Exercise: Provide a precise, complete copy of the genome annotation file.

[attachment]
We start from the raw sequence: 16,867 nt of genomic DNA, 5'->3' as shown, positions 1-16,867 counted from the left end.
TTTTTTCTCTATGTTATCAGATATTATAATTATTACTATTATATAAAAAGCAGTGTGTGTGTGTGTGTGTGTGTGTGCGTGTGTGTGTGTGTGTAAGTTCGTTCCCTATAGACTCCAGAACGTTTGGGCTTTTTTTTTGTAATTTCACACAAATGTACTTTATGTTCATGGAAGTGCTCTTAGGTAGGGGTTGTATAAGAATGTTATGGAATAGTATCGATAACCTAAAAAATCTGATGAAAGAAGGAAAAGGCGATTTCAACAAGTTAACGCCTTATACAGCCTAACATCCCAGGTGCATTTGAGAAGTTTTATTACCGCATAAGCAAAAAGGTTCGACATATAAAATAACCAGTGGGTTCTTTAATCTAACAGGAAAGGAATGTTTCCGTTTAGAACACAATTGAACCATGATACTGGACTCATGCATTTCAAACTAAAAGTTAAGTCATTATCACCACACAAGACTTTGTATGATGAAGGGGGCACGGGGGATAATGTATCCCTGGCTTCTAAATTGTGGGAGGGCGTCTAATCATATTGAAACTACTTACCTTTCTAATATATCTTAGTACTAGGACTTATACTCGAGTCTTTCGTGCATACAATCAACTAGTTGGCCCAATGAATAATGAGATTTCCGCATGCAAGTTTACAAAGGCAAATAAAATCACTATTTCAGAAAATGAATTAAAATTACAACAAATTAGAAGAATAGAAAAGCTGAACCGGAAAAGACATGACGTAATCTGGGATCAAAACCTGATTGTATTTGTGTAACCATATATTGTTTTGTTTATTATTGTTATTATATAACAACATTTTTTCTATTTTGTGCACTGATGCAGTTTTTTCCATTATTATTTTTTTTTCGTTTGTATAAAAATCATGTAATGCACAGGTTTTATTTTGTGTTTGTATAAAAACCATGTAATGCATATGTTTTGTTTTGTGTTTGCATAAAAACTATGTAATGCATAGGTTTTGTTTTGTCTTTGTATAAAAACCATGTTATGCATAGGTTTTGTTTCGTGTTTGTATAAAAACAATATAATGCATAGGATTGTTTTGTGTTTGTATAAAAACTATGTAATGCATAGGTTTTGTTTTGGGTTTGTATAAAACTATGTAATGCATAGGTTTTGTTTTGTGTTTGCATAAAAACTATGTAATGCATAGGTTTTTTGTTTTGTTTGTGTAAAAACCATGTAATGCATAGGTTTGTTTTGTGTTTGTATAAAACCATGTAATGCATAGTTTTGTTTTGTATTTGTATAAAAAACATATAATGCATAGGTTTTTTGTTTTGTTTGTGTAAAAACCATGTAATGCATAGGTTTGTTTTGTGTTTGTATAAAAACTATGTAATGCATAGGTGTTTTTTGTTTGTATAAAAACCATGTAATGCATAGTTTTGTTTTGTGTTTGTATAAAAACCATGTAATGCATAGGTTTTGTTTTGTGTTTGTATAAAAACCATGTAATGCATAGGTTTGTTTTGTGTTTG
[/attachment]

We start from the raw sequence: 16,867 nt of genomic DNA, 5'->3' as shown, positions 1-16,867 counted from the left end.
TTTTTTCTCTATGTTATCAGATATTATAATTATTACTATTATATAAAAAGCAGTGTGTGTGTGTGTGTGTGTGTGTGCGTGTGTGTGTGTGTGTAAGTTCGTTCCCTATAGACTCCAGAACGTTTGGGCTTTTTTTTTGTAATTTCACACAAATGTACTTTATGTTCATGGAAGTGCTCTTAGGTAGGGGTTGTATAAGAATGTTATGGAATAGTATCGATAACCTAAAAAATCTGATGAAAGAAGGAAAAGGCGATTTCAACAAGTTAACGCCTTATACAGCCTAACATCCCAGGTGCATTTGAGAAGTTTTATTACCGCATAAGCAAAAAGGTTCGACATATAAAATAACCAGTGGGTTCTTTAATCTAACAGGAAAGGAATGTTTCCGTTTAGAACACAATTGAACCATGATACTGGACTCATGCATTTCAAACTAAAAGTTAAGTCATTATCACCACACAAGACTTTGTATGATGAAGGGGGCACGGGGGATAATGTATCCCTGGCTTCTAAATTGTGGGAGGGCGTCTAATCATATTGAAACTACTTACCTTTCTAATATATCTTAGTACTAGGACTTATACTCGAGTCTTTCGTGCATACAATCAACTAGTTGGCCCAATGAATAATGAGATTTCCGCATGCAAGTTTACAAAGGCAAATAAAATCACTATTTCAGAAAATGAATTAAAATTACAACAAATTAGAAGAATAGAAAAGCTGAACCGGAAAAGACATGACGTAATCTGGGATCAAAACCTGATTGTATTTGTGTAACCATATATTGTTTTGTTTATTATTGTTATTATATAACAACATTTTTTCTATTTTGTGCACTGATGCAGTTTTTTCCATTATTATTTTTTTTTCGTTTGTATAAAAATCATGTAATGCACAGGTTTTATTTTGTGTTTGTATAAAAACCATGTAATGCATATGTTTTGTTTTGTGTTTGCATAAAAACTATGTAATGCATAGGTTTTGTTTTGTCTTTGTATAAAAACCATGTTATGCATAGGTTTTGTTTCGTGTTTGTATAAAAACAATATAATGCATAGGATTGTTTTGTGTTTGTATAAAAACTATGTAATGCATAGGTTTTGTTTTGGGTTTGTATAAAACTATGTAATGCATAGGTTTTGTTTTGTGTTTGCATAAAAACTATGTAATGCATAGGTTTTTTGTTTTGTTTGTGTAAAAACCATGTAATGCATAGGTTTGTTTTGTGTTTGTATAAAACCATGTAATGCATAGTTTTGTTTTGTATTTGTATAAAAAACATATAATGCATAGGTTTTTTGTTTTGTTTGTGTAAAAACCATGTAATGCATAGGTTTGTTTTGTGTTTGTATAAAAACTATGTAATGCATAGGTGTTTTTTGTTTGTATAAAAACCATGTAATGCATAGTTTTGTTTTGTGTTTGTATAAAAACCATGTAATGCATAGGTTTTGTTTTGTGTTTGTATAAAAACCATGTAATGCATAGGTTTGTTTTGTGTTTG